The threatening appearance of the trombash ceremonial knife often means it is usually mistaken as a weapon and, arguably, it is designed with this purpose in mind. However, in the north western corner of the Democratic Republic of Congo, this throwing knife was used as a rather interesting form of currency by the Bushongo tribe and it soon became a status symbol in itself.
One of the ’Trombash’ ceremonial knives in the upcoming Antiquities and Tribal Art sale originated from the Democratic Republic of Congo and boasts an iron blade and ivory handle carved with grooves and dot and circle motifs. The materials iron and ivory were primarily reserved for the most important members of the group, and therefore one can assume this knife belonged to someone high up within the tribe; knives made of brass and copper could only be used by royalty.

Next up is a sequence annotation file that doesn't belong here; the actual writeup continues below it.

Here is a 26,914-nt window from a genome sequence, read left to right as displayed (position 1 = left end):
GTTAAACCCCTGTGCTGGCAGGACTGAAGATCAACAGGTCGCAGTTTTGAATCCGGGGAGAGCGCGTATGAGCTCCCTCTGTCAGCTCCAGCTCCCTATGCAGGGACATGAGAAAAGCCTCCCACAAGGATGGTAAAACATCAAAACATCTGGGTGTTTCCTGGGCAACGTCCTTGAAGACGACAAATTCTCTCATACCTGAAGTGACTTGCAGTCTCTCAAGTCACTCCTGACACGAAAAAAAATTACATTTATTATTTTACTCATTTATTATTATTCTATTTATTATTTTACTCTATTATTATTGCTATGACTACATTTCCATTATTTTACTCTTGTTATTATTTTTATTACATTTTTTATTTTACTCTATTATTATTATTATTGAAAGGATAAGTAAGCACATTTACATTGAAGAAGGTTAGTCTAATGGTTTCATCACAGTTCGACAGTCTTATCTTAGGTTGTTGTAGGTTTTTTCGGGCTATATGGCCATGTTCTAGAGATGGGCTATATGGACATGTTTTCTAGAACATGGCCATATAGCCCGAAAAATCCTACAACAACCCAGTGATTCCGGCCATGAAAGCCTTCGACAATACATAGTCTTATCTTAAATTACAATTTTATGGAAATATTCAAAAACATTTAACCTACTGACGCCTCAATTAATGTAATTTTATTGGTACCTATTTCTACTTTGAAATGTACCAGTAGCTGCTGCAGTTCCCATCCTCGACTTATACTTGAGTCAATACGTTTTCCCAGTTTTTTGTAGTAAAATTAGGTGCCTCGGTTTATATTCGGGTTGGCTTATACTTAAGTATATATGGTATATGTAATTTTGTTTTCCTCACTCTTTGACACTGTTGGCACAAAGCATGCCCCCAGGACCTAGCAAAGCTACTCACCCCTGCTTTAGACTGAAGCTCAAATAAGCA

In addition, the sickle-shaped blade features two holes, believed to resemble the number of wives that the owner of the knife had.
The upcoming Antiquities and Tribal Art sale will take place on the 14th September at 11am.
ivory and iron Trombash
- Holly Cook -